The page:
Thread: This is My Switch.
06-10-2007, 09:34 PM #1This is My Switch. (Guide)
This is My Switch
A brief explanation...
The computer industry is caught in a little bit of a shakeup. It's a word that means so much depending upon who its being said by, and to. I'm talking about the word "switch". To switch, in the technology industry, has grown its meaning as a transfer from a computing world of Windows, to Apple's Macintosh along with its OS X (ten). Some see it only as a fad, others as a reawakening of freedom, even some long-time Mac users are wary of it being the downfall of their precious way of computing. Despite reservations, the bicker of online debates, and at times steep comparable prices, more people are switching today than ever before. This is my switch story.
Chapter 1 : Months of preparation, with a hint of anticipation...
I highly doubt most switchers wake-up one morning and suddenly decide that todays the day, to buy a Mac. In fact, i'd bet, most are much like myself. They've planned a new computer purchase for months now, even it it meant as little as the passing thought that there was getting too old and they needed a new one. In this course, taking certain steps have made the actual switching process much easier :
1. Find your reasons. They can vary, but don't blindly switch without a good personal cause. Maybe you want to try something new, deal with less virus, or there's a particular piece of software you'd love to use but is Mac only. Whatever your cause is, find it and stick by it. This helps keep you from second thoughts both before and after purchasing. For example, my reasons was learning to handle a second operating system efficiently, and challenge myself to do so.
2. Look at what you need your computer to do, and what is involved. This task can vary greatly, but mostly pertains to looking at what software and peripherals you rely on and seeing if there are Mac equivalents (in case of software) and drivers for them (in case of hardware). If you find something crucial that you must have, but for some odd reason just won't work on a Mac, look into such options as Parallels Desktop for Mac or BootCamp options. These allow you to run a legit, full version of Windows on your Mac, removing those restraints. I will detail more on these later in the software and applications section.
3. Prepare a way to move your data. Its given that here will be some things, like pictures, movies, documents etc etc, that you will want on your new computer from your old. Finding a way to do this isn't a daunting task at all, even Apple offers a few suggestion on there site.
4. Pick your hardware. Apple doesn't have a massive range of models available, so narrowing down what you need is pretty simple. The core to there product line is two options, Professional and Consumer. In the desktop side you find two consumer options, the Mac Mini (a monitorless, compact, basic computer) and the iMac (a more powerful machine, integrated into the monitor). For the professionals desktop, the Mac Pro is available as a powerhouse customizable to your wildest dreams. In Laptops, the Macbook (consumer) and MacBook Pro are available. Delve around Apple.com's hardware section, and find out which suits your need.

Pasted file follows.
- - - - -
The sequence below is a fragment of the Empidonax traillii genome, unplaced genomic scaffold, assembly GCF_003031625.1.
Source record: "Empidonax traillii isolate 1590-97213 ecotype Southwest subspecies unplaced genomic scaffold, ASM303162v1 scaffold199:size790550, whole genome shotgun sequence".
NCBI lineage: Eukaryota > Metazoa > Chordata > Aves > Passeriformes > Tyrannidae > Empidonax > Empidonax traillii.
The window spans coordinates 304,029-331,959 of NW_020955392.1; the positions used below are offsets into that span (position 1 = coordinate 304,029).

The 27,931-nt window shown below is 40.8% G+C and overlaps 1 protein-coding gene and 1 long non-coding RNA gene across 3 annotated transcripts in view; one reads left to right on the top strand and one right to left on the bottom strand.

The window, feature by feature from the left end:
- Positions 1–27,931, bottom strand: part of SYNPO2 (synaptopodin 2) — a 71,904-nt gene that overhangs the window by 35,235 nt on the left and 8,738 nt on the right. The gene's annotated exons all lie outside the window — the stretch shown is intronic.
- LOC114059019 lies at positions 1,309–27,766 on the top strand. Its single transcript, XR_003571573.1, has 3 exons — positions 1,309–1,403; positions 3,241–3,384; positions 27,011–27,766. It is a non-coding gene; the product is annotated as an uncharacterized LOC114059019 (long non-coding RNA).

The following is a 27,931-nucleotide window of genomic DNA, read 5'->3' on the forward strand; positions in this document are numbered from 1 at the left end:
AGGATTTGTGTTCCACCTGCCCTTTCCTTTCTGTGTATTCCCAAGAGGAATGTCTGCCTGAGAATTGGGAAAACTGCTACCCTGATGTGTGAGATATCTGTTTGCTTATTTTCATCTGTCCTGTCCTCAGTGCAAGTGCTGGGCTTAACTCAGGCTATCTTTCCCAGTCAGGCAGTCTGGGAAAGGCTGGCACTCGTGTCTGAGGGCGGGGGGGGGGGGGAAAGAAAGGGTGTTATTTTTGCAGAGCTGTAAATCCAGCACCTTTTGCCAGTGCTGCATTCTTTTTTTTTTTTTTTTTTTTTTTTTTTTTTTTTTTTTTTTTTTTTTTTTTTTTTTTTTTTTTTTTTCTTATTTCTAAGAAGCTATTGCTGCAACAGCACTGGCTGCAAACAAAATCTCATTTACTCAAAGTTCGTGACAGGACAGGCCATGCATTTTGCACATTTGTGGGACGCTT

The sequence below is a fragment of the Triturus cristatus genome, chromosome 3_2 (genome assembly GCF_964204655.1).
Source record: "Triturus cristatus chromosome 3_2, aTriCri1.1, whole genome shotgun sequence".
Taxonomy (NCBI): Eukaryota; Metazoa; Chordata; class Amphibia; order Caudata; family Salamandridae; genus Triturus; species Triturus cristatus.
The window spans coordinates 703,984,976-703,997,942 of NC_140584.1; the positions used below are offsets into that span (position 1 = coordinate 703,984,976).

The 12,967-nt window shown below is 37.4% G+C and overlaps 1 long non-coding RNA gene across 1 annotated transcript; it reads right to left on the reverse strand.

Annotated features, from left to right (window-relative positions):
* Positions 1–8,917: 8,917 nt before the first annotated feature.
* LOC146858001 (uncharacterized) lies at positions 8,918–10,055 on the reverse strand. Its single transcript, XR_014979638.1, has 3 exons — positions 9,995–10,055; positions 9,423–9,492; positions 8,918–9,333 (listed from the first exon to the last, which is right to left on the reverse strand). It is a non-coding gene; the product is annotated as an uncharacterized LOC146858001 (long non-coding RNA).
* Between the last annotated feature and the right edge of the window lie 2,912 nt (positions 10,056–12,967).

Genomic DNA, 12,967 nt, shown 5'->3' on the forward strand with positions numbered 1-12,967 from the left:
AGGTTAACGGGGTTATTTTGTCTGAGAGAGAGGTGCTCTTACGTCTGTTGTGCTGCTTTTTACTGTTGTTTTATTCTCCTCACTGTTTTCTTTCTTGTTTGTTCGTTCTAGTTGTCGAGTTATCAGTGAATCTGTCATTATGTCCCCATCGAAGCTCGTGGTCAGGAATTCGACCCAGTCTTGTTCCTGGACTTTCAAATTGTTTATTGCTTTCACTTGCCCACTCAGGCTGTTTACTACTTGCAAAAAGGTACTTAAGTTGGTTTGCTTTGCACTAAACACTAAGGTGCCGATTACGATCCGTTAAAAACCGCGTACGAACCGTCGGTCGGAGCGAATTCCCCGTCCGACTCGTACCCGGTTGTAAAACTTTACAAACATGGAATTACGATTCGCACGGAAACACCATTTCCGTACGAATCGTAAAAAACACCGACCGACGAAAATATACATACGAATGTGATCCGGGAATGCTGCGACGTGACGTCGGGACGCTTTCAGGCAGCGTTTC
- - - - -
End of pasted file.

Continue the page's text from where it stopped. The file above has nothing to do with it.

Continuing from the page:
5. Get hands on. Find your closest Mac retailer (CompUSA comes to mind), or even an Apple retail location and take the time to look around. This is by far the way to get used to OS X without spending a dime. One tactic I used was getting behind a Macintosh at my local CompUSA, and trying to make it my own. Investigate System Preferences, open things on the Dock, etc etc.
6. Ask questions. Lots and lots of questions. There are dozens of websites featuring message boards that talk about Apple products, most of which have a section dedicated to new users and general help. To recommend a few would be the great people at MacNN, Mac-Forums & NotebookReview.com's Apple & Mac OS X forum.
7. Read switch guides. A quick Google search of "Switch to Mac" reveals over 75 million results. There are alot of guides available on how-to switch, and the more you learn before hand will do nothing but make your life easier when the time comes. Apple even offers there own.
8. Expect a challenge sometimes. Despite all these recommendations for preparing to switch, at some point your going to run into a challenge on your Mac. This can be small or large, from not having a program to do what you like to not knowing how to rename a file. The key here is to know this will happen eventually, and not to let it frustrate you. I've yet to here of a problem arising that couldn't be solved.
Doing even just a few of those suggestions can make a huge difference in your switch, as they have mine. Knowing is half the battle i've found, being prepared to learn something new, make a few (or alot) of mistakes, and not let anything or anyone get you down.
Coming soon .... "Judgement Day : How to pass through the switch quickly & smoothly""Some people never go crazy. What truly horrible lives they must lead" -- Charles Bukowski
06-10-2007, 09:57 PM #2
- Member Since
- Jan 01, 2007
- Oz.....near the Wizards home
- iMac 24' 7 Snow Leopard + Parallels and Win 7 | 30 Gb iPod | Canon EOS 400D
Excellent post Nicholi
Welcome!!"Life isn't about waiting for the storm to pass. It's about learning to dance in the rain."
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06-10-2007, 10:41 PM #3
- Member Since
- Nov 27, 2006
- Power Mac G5 Dual 1.8 GHz
06-10-2007, 10:43 PM #4
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